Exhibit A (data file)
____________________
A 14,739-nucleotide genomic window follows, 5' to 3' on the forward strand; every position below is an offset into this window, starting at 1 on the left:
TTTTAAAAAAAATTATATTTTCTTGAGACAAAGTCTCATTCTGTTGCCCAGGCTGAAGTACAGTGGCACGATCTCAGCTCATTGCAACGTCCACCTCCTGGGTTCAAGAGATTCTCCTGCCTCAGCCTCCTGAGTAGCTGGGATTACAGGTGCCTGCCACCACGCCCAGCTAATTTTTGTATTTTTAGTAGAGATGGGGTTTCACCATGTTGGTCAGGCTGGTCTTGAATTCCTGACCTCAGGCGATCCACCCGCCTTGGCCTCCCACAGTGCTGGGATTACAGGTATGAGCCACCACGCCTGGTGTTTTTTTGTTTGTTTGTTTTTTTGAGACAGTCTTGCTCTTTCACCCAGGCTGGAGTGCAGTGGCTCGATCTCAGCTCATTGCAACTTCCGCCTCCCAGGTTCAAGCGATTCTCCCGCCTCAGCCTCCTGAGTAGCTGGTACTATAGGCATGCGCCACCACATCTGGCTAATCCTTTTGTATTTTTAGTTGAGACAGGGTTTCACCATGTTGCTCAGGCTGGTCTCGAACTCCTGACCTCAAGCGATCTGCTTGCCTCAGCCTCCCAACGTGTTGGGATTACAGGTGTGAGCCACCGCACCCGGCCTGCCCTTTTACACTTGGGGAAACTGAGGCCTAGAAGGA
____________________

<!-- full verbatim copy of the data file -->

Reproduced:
A 14,739-nucleotide genomic window follows, 5' to 3' on the forward strand; every position below is an offset into this window, starting at 1 on the left:
TTTTAAAAAAAATTATATTTTCTTGAGACAAAGTCTCATTCTGTTGCCCAGGCTGAAGTACAGTGGCACGATCTCAGCTCATTGCAACGTCCACCTCCTGGGTTCAAGAGATTCTCCTGCCTCAGCCTCCTGAGTAGCTGGGATTACAGGTGCCTGCCACCACGCCCAGCTAATTTTTGTATTTTTAGTAGAGATGGGGTTTCACCATGTTGGTCAGGCTGGTCTTGAATTCCTGACCTCAGGCGATCCACCCGCCTTGGCCTCCCACAGTGCTGGGATTACAGGTATGAGCCACCACGCCTGGTGTTTTTTTGTTTGTTTGTTTTTTTGAGACAGTCTTGCTCTTTCACCCAGGCTGGAGTGCAGTGGCTCGATCTCAGCTCATTGCAACTTCCGCCTCCCAGGTTCAAGCGATTCTCCCGCCTCAGCCTCCTGAGTAGCTGGTACTATAGGCATGCGCCACCACATCTGGCTAATCCTTTTGTATTTTTAGTTGAGACAGGGTTTCACCATGTTGCTCAGGCTGGTCTCGAACTCCTGACCTCAAGCGATCTGCTTGCCTCAGCCTCCCAACGTGTTGGGATTACAGGTGTGAGCCACCGCACCCGGCCTGCCCTTTTACACTTGGGGAAACTGAGGCCTAGAAGGA